AI’s ‘extra set of eyes’ helps radiologists identify missed intracranial hemorrhage cases

Many experts envision a future in which AI augments radiologists rather than replacing them completely. And a new study gave credence to that notion, demonstrating how the technology can serve as an effective peer-review tool.

Yale Medicine researchers determined that an FDA-approved AI solution could help radiologists diagnose intracranial hemorrhage on CT scans and bring down their overall error rate. Those findings, published Feb. 24 in Academic Radiology, suggest AI applications may have a positive future as quality-assurance tools, and improve patient care overall.

“Our study suggests that an AI solution can successfully be used as an adjunct to the current peer-review process by analyzing images and serving as a real-time second reader for noncontrast head CT scans in detecting ICH, and can thus function as an ‘extra set of eyes’ providing real-time, prospective peer review for radiologists,” said Balaji Rao, MD, with Yale’s Department of Radiology and Biomedical Imaging, and colleagues.

Intracranial hemorrhage is the second leading cause of stroke across the globe. Updated imaging modalities have allowed radiologists to detect more subtle cases of ICH, but have also increased the number of images they must examine to do so. This increased workload, Rao et al. noted, can boost the chance that a physician misses a finding, potentially compromising patient care.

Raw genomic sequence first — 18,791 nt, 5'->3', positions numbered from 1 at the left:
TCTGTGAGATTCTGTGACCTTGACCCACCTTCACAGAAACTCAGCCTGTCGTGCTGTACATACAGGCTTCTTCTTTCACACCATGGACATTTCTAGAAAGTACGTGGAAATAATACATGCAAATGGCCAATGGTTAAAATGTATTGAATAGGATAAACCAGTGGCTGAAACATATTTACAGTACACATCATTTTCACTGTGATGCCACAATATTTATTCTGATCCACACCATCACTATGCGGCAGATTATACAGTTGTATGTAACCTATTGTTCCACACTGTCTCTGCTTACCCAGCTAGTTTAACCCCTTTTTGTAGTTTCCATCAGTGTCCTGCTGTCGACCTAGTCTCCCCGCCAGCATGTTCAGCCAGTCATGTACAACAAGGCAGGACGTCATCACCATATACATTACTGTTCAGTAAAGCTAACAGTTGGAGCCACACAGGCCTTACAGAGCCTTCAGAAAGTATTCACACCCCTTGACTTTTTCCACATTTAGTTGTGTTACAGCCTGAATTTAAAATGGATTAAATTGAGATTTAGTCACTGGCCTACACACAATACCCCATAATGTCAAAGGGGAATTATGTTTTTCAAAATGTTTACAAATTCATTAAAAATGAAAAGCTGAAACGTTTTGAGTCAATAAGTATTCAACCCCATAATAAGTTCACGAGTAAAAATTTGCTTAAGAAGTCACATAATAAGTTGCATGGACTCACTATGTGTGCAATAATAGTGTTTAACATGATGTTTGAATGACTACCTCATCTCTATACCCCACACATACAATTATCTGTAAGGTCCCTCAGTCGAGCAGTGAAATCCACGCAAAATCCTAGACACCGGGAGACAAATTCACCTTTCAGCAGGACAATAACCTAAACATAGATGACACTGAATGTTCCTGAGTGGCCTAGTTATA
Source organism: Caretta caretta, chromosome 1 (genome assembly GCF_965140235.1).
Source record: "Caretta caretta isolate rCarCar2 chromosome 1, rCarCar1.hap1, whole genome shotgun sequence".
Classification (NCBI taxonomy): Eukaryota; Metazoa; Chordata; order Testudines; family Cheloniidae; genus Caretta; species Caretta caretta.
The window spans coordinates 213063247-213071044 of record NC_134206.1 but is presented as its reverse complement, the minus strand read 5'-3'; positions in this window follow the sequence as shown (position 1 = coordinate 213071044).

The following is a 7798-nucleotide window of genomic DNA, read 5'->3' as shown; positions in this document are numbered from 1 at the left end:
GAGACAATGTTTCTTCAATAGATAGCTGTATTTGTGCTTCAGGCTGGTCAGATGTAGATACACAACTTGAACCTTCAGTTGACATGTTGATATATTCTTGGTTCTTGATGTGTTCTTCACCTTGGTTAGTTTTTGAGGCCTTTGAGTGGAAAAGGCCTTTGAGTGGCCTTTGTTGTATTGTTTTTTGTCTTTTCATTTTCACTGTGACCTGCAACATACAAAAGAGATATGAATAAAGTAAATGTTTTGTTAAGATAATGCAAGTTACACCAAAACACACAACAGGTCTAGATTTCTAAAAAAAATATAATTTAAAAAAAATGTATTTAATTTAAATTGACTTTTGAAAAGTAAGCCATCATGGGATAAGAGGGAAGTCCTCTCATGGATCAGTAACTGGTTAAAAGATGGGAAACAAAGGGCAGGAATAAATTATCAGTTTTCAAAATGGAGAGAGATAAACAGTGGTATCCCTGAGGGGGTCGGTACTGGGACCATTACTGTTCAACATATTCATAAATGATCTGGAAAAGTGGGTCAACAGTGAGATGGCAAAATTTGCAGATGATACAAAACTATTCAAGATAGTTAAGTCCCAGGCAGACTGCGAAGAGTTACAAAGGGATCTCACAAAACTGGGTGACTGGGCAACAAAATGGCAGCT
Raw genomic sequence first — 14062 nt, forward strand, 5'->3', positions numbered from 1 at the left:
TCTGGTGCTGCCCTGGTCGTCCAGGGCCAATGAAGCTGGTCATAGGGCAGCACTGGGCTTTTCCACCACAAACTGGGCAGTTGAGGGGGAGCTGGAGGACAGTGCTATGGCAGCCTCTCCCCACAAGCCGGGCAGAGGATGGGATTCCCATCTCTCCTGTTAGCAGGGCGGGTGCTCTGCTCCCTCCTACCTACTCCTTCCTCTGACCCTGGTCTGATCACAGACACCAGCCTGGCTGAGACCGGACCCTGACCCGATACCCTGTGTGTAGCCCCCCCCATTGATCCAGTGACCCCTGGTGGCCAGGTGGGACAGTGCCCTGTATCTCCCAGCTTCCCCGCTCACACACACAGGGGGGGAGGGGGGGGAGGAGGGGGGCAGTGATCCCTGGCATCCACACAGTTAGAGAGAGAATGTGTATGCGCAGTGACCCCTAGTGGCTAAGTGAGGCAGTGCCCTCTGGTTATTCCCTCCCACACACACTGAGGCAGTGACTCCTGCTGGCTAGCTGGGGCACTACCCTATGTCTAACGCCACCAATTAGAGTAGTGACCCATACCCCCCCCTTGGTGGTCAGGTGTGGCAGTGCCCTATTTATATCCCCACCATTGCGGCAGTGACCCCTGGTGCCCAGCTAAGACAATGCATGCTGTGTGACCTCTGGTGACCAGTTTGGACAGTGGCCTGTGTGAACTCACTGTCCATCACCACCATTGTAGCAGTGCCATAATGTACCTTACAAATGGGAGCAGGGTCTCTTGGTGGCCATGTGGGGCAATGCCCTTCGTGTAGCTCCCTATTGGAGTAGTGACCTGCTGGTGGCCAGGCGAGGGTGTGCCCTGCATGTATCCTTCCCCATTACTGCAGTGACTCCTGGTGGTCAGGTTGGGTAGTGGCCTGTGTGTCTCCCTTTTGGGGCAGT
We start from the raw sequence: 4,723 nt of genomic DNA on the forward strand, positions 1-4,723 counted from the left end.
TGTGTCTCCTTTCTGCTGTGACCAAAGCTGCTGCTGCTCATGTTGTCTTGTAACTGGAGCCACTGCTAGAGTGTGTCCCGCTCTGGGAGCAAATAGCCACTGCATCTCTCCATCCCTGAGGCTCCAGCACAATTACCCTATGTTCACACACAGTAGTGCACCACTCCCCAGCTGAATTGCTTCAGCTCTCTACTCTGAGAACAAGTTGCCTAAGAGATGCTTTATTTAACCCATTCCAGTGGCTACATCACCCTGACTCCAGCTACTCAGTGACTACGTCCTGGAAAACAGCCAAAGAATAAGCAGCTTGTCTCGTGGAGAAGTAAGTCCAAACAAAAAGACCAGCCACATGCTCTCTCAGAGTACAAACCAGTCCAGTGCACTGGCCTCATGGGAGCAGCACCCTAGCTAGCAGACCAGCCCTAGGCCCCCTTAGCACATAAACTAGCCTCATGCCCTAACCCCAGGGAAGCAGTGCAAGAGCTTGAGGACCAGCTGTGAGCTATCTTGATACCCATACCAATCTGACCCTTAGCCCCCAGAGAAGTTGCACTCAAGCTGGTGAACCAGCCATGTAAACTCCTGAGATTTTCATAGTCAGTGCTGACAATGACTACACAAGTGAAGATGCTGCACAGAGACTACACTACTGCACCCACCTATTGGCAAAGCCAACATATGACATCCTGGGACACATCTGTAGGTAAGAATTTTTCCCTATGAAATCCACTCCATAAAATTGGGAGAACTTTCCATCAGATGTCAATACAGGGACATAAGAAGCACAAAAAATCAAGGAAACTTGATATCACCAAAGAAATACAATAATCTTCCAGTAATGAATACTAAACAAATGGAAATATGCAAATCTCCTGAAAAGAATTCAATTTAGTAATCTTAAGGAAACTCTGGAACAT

With this in mind, the investigators retrospectively applied a commercial convolutional neural network to analyze noncontrast CT head scans performed across eight of Yale’s affiliated imaging sites. In total, 101 radiologists interpreted more than 6,500 scans (90% were read by attending rads). Of these total CTs, 5,585 were considered to have no intracranial hemorrhage by human readers.

The AI, however, flagged 28 of those scans as containing a brain bleed. In order to confirm the discrepancy between man and machine, three neuroradiologists reviewed these images. They found 16 exams did indeed contain ICH, meaning they were missed by the radiologist.

Overall, radiologists missed only a small percentage of these injuries (1.6%), but the authors still noted the “high value” of the AI tool, “with 57% of the AI tool-identified discrepant cases reflecting clinical ICH ‘misses’ with false-negative interpretations by the radiologist,” the team wrote.

Rao and colleagues pointed out that the goal of their study was not to evaluate the accuracy of the tool, making it hard to determine the AI’s potential clinical impact. They also noted that nearly one-third of the studies earmarked for an injury by the technology were due to calcification or image artifacts. These false-positives were “easily” corrected by the radiologists, however.

“Given the potential impact diagnostic errors can have on patient outcomes, new AI tools and technology that can assist radiologists may be of great value as clinicians strive to continuously decrease error rates and improve patient care,” the authors concluded.